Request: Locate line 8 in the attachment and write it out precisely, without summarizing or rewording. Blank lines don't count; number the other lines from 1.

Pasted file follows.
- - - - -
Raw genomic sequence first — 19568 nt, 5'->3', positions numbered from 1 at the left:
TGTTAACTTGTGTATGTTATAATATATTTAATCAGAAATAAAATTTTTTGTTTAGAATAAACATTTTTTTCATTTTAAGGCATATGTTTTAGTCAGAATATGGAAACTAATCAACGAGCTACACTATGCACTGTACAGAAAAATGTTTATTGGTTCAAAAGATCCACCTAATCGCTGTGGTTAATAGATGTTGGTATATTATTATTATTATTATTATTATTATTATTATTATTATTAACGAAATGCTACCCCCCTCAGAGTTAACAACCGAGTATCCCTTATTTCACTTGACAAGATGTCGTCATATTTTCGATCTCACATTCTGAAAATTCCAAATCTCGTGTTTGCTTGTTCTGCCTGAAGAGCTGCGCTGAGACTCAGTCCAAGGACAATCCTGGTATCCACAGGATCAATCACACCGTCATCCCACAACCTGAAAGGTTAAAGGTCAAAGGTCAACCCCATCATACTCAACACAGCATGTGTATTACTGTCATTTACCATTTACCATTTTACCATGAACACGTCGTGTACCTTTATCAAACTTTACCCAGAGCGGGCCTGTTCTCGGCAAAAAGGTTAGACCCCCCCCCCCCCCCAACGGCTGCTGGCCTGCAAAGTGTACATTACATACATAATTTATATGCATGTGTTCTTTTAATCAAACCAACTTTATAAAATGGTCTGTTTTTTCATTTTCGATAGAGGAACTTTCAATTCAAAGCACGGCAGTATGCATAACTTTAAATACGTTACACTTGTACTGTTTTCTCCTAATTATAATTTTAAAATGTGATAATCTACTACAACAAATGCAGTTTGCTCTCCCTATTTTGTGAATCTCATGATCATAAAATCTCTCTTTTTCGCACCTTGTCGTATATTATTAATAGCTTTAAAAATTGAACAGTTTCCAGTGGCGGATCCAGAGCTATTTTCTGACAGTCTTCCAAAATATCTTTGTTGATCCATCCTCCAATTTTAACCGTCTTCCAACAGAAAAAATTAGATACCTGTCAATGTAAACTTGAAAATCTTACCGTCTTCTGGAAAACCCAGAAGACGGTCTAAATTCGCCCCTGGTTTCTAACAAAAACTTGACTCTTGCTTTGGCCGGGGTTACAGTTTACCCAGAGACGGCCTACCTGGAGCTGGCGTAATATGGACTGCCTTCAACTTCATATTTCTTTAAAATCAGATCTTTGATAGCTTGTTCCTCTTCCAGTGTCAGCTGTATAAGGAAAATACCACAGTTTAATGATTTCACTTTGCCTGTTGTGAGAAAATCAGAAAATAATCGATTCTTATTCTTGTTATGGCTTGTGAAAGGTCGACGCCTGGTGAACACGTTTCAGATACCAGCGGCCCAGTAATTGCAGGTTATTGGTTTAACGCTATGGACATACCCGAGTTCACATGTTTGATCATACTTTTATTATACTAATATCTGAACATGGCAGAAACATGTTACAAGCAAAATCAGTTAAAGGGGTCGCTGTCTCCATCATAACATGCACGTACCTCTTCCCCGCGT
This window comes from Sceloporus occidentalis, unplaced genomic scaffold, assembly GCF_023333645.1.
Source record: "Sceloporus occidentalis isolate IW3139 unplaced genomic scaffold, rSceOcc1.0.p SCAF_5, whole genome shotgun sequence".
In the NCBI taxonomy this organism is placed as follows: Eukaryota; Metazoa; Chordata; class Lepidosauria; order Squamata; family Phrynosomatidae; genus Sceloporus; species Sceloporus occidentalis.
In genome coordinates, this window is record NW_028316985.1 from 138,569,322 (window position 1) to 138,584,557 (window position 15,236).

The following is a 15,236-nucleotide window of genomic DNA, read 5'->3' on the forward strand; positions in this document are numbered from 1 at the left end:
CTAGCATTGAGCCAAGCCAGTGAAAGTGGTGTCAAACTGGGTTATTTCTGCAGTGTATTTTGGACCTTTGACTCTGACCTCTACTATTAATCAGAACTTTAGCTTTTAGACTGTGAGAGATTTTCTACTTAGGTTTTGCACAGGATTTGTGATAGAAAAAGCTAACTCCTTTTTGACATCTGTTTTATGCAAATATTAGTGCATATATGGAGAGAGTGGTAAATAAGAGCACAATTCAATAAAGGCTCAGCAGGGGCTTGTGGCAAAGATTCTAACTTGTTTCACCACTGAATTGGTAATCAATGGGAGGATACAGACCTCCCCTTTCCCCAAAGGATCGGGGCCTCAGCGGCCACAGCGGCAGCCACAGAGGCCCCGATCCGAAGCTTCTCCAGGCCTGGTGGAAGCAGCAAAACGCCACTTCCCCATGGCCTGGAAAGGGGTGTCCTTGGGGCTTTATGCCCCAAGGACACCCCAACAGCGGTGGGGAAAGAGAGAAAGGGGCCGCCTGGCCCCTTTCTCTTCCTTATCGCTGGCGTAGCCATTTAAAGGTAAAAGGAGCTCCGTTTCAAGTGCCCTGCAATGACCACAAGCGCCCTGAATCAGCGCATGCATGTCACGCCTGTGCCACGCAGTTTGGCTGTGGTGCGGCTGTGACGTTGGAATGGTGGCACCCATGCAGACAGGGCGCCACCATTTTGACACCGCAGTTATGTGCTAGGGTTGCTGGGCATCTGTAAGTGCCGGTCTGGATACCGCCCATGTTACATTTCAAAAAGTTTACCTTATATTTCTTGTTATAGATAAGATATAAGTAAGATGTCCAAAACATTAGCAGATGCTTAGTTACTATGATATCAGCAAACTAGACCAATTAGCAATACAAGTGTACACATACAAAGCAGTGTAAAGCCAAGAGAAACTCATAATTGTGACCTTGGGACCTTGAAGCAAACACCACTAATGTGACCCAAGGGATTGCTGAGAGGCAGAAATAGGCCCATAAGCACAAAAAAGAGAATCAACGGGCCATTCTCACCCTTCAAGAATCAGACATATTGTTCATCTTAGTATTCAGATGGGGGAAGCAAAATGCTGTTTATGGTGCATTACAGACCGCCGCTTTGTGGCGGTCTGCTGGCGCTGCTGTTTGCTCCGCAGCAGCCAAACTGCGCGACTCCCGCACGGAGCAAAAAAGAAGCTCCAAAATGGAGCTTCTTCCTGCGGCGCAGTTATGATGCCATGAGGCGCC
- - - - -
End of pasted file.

CTAGCATTGAGCCAAGCCAGTGAAAGTGGTGTCAAACTGGGTTATTTCTGCAGTGTATTTTGGACCTTTGACTCTGACCTCTACTATTAATCAGAACTTTAGCTTTTAGACTGTGAGAGATTTTCTACTTAGGTTTTGCACAGGATTTGTGATAGAAAAAGCTAACTCCTTTTTGACATCTGTTTTATGCAAATATTAGTGCATATATGGAGAGAGTGGTAAATAAGAGCACAATTCAATAAAGGCTCAGCAGGGGCTTGTGGCAAAGATTCTAACTTGTTTCACCACTGAATTGGTAATCAATGGGAGGATACAGACCTCCCCTTTCCCCAAAGGATCGGGGCCTCAGCGGCCACAGCGGCAGCCACAGAGGCCCCGATCCGAAGCTTCTCCAGGCCTGGTGGAAGCAGCAAAACGCCACTTCCCCATGGCCTGGAAAGGGGTGTCCTTGGGGCTTTATGCCCCAAGGACACCCCAACAGCGGTGGGGAAAGAGAGAAAGGGGCCGCCTGGCCCCTTTCTCTTCCTTATCGCTGGCGTAGCCATTTAAAGGTAAAAGGAGCTCCGTTTCAAGTGCCCTGCAATGACCACAAGCGCCCTGAATCAGCGCATGCATGTCACGCCTGTGCCACGCAGTTTGGCTGTGGTGCGGCTGTGACGTTGGAATGGTGGCACCCATGCAGACAGGGCGCCACCATTTTGACACCGCAGTTATGTGCTAGGGTTGCTGGGCATCTGTAAGTGCCGGTCTGGATACCGCCCATGTTACATTTCAAAAAGTTTACCTTATATTTCTTGTTATAGATAAGATATAAGTAAGATGTCCAAAACATTAGCAGATGCTTAGTTACTATGATATCAGCAAACTAGACCAATTAGCAATACAAGTGTACACATACAAAGCAGTGTAAAGCCAAGAGAAACTCATAATTGTGACCTTGGGACCTTGAAGCAAACACCACTAATGTGACCCAAGGGATTGCTGAGAGGCAGAAATAGGCCCATAAGCACAAAAAAGAGAATCAACGGGCCATTCTCACCCTTCAAGAATCAGACATATTGTTCATCTTAGTATTCAGATGGGGGAAGCAAAATGCTGTTTATGGTGCATTACAGACCGCCGCTTTGTGGCGGTCTGCTGGCGCTGCTGTTTGCTCCGCAGCAGCCAAACTGCGCGACTCCCGCACGGAGCAAAAAAGAAGCTCCAAAATGGAGCTTCTTCCTGCGGCGCAGTTATGATGCCATGAGGCGCC